Now, four years later, "A Taste of Roosevelt" has evolved. It's no longer just limited to the school, the school's parents, teachers and staff. It's now a true community event, with family, friends and neighbors, all coming together to help the PTO fund a year's worth of student activities.
It's also a way for the people of Roosevelt School to feel proud about their heritage. And if you happened to be among the 300 or so who jammed the school's auditorium last Friday night for the festivities, you'll know exactly what is meant when Roosevelt School is called the "quintessential melting pot."
Thirty-one different countries were represented in the presentation, which called for parents to prepare foods from their heritages. Others wore traditional costumes and clothing, and even others played music and danced.
"It really is a melting pot," said Grace Mancini-Rodriguez, the president of the Roosevelt PTO and the organizer of the event. "We have so many different backgrounds, cultures and traditions, and we wanted the parents to represent those cultures with foods, costumes, music. It just shows the incredible diversity we have in just one school."
The parents made presentations of their native countries with a tremendous sense of pride. There were flags decorating the entire gymnasium, with some historical perspectives presented as well. Art teacher Mary Ellen Spinosa saw to that and coordinated the decorations.
"There was a little bit of everything," Mancini-Rodriguez said. "There was so much food that it was really overwhelming. Even vegetarians had a chance to sample different foods. There was no explaining how much food it was."
Puerto Rican, Irish, Italian...
If you need an example of how diversified Roosevelt school is, look no further than Vivian Whalen's family.
Vivian's family came from Puerto Rico. Her husband is half Irish and half Italian. So Vivian went the safe route and prepared roast pork as the ethnic dish of choice.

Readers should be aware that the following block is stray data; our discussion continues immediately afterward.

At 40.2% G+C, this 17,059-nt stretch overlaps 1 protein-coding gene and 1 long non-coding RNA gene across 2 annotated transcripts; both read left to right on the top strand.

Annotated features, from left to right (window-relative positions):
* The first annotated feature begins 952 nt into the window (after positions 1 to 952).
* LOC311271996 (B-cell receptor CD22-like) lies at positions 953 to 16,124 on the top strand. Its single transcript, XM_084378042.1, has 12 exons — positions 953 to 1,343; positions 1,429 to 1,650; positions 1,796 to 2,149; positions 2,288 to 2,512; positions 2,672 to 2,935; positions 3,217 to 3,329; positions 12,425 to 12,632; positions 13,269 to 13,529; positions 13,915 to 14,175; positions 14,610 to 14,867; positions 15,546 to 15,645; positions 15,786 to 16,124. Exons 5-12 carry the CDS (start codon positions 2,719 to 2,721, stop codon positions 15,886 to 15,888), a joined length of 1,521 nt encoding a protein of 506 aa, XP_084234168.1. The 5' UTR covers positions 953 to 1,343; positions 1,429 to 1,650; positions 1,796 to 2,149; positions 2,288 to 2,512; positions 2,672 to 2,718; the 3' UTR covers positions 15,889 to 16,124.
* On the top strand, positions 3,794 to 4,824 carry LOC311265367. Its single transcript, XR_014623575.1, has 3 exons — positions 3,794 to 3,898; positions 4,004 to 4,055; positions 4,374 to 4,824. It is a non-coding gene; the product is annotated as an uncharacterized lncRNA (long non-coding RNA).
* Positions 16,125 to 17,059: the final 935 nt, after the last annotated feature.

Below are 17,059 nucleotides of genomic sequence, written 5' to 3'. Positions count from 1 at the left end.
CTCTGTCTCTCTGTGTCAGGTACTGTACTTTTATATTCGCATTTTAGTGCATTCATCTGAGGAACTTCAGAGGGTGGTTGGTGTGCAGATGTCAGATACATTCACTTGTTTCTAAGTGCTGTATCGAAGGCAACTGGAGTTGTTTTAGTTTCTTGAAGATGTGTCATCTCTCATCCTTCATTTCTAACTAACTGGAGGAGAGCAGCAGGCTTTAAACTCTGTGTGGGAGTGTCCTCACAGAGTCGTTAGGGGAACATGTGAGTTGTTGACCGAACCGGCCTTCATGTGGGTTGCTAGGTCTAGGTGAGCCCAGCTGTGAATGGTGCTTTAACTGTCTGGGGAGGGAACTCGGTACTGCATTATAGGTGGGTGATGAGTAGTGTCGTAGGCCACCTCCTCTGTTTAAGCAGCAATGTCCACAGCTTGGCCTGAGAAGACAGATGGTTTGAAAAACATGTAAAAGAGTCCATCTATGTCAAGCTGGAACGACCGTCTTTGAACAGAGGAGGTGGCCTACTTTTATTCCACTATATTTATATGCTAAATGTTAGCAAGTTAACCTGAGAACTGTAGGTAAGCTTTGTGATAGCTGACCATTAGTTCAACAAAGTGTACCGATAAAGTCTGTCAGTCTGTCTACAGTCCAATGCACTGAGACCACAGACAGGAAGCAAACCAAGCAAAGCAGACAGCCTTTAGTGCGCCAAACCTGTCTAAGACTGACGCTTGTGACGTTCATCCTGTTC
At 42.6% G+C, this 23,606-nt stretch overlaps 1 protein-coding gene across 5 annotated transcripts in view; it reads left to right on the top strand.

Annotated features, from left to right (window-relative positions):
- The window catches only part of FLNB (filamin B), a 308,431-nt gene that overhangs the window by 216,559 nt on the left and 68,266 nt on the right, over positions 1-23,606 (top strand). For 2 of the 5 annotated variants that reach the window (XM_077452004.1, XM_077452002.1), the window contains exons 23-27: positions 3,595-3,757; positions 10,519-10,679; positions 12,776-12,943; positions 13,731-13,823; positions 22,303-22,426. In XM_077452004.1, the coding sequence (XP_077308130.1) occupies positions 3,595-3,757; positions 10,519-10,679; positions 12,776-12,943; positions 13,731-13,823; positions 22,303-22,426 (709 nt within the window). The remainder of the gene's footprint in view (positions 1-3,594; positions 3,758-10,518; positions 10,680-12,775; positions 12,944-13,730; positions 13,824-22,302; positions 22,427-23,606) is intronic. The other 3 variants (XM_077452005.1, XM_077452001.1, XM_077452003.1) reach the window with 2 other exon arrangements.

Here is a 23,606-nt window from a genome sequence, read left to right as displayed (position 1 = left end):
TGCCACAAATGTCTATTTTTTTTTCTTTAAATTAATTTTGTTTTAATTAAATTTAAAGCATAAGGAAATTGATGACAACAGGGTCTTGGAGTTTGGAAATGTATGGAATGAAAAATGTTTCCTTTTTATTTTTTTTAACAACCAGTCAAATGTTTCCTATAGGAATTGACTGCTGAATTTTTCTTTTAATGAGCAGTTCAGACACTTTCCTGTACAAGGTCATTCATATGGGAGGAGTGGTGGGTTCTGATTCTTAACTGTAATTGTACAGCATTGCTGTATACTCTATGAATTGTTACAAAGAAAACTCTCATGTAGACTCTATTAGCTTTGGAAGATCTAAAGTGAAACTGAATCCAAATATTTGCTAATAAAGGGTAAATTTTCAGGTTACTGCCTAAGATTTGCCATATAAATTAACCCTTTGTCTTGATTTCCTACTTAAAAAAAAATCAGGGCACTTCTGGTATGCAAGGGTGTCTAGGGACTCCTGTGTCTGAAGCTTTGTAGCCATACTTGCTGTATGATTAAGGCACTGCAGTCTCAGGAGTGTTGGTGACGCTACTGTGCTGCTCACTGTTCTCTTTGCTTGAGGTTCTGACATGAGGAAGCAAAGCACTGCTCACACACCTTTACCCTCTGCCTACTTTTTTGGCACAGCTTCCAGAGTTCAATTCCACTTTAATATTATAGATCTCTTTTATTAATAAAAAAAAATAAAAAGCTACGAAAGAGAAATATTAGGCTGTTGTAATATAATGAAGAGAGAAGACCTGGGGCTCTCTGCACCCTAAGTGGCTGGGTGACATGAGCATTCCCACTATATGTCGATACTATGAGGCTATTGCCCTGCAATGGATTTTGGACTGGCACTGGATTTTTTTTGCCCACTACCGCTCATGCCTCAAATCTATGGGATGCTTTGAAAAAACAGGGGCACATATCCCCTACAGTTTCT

"There are so many stay-at-home Moms who are talented cooks," Whalen said. "I tried everything and found a new-found love for Indian food. It was incredible. The smells and the tastes were wonderful. I'm glad that we opened it up to the community, so we could invite family, friends and neighbors. Everyone could enjoy it. It was beautiful."
Superintendent of Schools Kevin McLellan was amazed at the turnout.
"It's a great venue for school personnel, teachers, and staff to mingle with the parents, all for a good cause," McLellan said. "They all got to know each other better in the best of social settings. It really goes a long way to build a sense of community within the school. It's an educational experience for the kids, as well as a social experience for everyone."
Six-year-old Henry Hochhauser, whose older brother Leo attends Roosevelt School, was so moved by the evening that he handwrote an essay on the night and sent it in to the Weehawken Reporter.
"There were so many people there and there were a lot of people eating," Henry Hochhauser wrote. "We had so many different foods and we were dancing like crazy. And then we tried to win a prize and we got a $50 gift to Houlihan's."
There were many prizes that were raffled off, but the biggest prize, a 27-inch flat screen television donated by the Weehawken and You Civic Association, was won by Roosevelt teacher Susie Dorsey.
"We're always appreciative of the contributions of Mayor [Richard] Turner and the Township Council," Mancini-Rodriguez said. "We had a lot of sponsors who went out of their way to make the event a success."
The parents also donated 30 different baskets that were raffled off.
Raised money for trips
The night was the Roosevelt PTO's main fundraiser, to give the students of the school the chances to go on field trips, as well as the annual Fun Day that takes place every June.
In the past, the PTO held fundraising candy sales to offset the costs, but this year, Mancini-Rodriguez decided to turn "A Taste of Roosevelt" into the fundraiser. Judging by the crowds, it's safe to say it was a rousing success.
"I'm proud of all the parents and staff that all chipped in and made it a success," Mancini-Rodriguez said. "We have a dedicated group of parents and teachers in the school. I'm proud to be a part of it. It was a true community event, and that's because of the great work of my committee."
"It's a great night, because it's all about the kids," Whalen said. "Everyone is so proud of showing their culture. The kids had a great time. It truly was a great night."